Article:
Why is there a pineapple on on the top of the Wimbledon trophy?

Kate Middleton and William arrive at Wimbledon for final

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Wimbledon is seen as one of the most prestigious tennis tournaments in the world and traditions seep through the history of the Grand Slam – but the strangest of all may be to do with the pineapple on top of the Wimbledon men’s championship trophy. The most noticable tradition at Wimbledon that no other tournament adopts is the requirement for players to adhere to a strict all-white dress code.

The Wimbledon queue – not in place this year due to Covid-19 restrictions – is also one of the most established traditions of the tournament where thousands of people line up to try and get hold of tickets for the day.

And there is of course the Middle Sunday when no play is scheduled, although that will be scrapped for good from 2022.

But there are also some little quirks about Wimbledon which also make it a renowned major tournament on the tour.

Rufus the hawk is a Wimbledon celebrity to kee pigeons away from the venue and eating strawberries and cream are a must when attending the All England Club.

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Wimbledon wraps up for another year today with Novak Djokovic taking on Matteo Berrettini in the men’s final.

The winner will hold aloft one of the most coveted trophies in tennis and they will notice a pineapple sitting atop the biggest prize.

No official reason has been given as to why there is a pineapple on top of the Wimbledon men’s trophy, but it’s been reported the most likely explanation is due to the fruit’s status as a desirable product when the tournament was first organised.

The Wimbledon website explains: “Yes, it is a pineapple adorning the top of the Wimbledon gentlemen’s singles trophy, but no, no one seems to know why.


“The most plausible explanation for the presence of this unlikely fruit atop the most prestigious trophy in tennis is that, when The Championships began in the latter half of the 19th century, pineapples were prized as a rare and exclusive food.

“Although Christopher Columbus brought a pineapple back from his 1492 expedition to the New World pineapples remained expensive to import to, or grow in, western Europe, until commercial production began in Hawaii in the early 1900s. Serving them was thus an indication of high status.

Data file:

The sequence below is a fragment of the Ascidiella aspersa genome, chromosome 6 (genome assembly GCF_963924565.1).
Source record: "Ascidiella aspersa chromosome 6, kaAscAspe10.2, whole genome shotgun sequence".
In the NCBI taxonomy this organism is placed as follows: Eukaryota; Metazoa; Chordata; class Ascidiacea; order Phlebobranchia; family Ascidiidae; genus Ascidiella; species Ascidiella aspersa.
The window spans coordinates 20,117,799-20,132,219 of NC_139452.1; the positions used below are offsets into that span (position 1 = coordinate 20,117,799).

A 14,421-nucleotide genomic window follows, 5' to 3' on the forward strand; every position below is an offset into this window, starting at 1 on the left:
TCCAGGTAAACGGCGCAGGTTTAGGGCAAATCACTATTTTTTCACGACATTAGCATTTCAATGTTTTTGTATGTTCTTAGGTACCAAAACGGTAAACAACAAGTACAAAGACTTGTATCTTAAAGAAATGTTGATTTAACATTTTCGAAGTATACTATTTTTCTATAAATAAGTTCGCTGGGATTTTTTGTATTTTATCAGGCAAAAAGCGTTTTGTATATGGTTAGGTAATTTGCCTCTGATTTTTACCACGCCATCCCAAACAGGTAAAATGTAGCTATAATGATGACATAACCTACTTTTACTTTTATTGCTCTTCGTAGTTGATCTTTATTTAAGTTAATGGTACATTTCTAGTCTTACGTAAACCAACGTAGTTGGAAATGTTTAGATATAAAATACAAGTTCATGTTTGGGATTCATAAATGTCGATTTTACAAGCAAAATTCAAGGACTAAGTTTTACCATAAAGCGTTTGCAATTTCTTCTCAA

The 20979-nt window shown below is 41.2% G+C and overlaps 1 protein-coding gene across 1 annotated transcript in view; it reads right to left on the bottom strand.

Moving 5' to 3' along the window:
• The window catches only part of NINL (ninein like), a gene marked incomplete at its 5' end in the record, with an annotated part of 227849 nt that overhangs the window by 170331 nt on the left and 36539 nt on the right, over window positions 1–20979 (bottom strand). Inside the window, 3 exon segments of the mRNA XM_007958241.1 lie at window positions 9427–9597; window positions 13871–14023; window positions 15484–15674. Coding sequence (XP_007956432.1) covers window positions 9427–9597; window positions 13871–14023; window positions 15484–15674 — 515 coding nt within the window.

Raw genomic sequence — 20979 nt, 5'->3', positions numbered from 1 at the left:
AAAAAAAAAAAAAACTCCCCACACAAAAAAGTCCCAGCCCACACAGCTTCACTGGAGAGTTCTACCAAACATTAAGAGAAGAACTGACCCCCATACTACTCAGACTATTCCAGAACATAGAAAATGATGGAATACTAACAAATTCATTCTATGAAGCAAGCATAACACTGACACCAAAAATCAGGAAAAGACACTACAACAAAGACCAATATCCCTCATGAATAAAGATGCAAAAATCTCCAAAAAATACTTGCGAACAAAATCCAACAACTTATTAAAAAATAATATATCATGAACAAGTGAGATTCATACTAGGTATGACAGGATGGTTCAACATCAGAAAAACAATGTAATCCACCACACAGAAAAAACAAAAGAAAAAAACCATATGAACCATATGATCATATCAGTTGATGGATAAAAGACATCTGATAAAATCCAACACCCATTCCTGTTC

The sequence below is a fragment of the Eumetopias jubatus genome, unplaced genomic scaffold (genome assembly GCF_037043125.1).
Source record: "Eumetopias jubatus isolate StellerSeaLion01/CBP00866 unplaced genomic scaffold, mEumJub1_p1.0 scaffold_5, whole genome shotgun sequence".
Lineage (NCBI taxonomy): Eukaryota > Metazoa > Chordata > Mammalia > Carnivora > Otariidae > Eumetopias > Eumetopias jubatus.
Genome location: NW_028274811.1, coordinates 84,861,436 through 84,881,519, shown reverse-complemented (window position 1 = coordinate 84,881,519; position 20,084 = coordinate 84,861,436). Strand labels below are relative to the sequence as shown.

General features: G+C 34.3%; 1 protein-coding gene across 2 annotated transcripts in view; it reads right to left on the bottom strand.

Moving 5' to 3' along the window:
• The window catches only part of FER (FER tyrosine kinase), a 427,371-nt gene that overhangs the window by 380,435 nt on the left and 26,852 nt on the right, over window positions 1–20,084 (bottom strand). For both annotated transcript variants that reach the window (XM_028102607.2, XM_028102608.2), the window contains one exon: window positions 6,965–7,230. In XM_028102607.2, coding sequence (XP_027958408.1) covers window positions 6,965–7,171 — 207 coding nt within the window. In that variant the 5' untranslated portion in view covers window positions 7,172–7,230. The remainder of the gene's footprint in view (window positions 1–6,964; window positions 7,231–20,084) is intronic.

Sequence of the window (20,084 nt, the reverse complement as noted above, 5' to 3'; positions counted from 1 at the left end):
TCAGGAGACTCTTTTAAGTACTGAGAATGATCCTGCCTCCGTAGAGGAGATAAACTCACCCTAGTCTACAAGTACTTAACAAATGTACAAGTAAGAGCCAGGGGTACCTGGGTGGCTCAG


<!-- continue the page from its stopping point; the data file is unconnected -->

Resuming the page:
“The gentlemen’s singles trophy is actually the third iteration. The first, donated by The Field newspaper and known as The Field Cup, was won in perpetuity by William Renshaw after he won three successive finals from 1881-83.

“Its replacement, the Challenge Cup, quickly became Renshaw’s too as he extended his winning run to 1886 (until 1921 the holder only played one match, the Challenge Round against the winner of the All-Comers’ final).

“Having spent 50 guineas (21 shillings, or £1.05, a not insignificant sum in those days) on that trophy the All England Club had to find another 100 guineas (around £13,000 in modern terms) for the next. However, this time they stipulated the trophy ‘would never become the property of the winner’.

“The trophy is made of silver gilt, stands 18 inches (46cm) high, and is inscribed: ‘The All England Lawn Tennis Club Single Handed Championship of the World’.

“The names of all champions since the first, Spencer Gore in 1877, are engraved on the trophy, though a lack of space means champions since 2009 are commemorated on a black plinth with a silver ornamented band that now accompanies the cup. Since 1949 all champions have received a replica of the trophy to keep.

“The original Field Cup is now owned by the Wimbledon Lawn Tennis Museum and is on display there. The whereabouts of the second trophy are unknown.”

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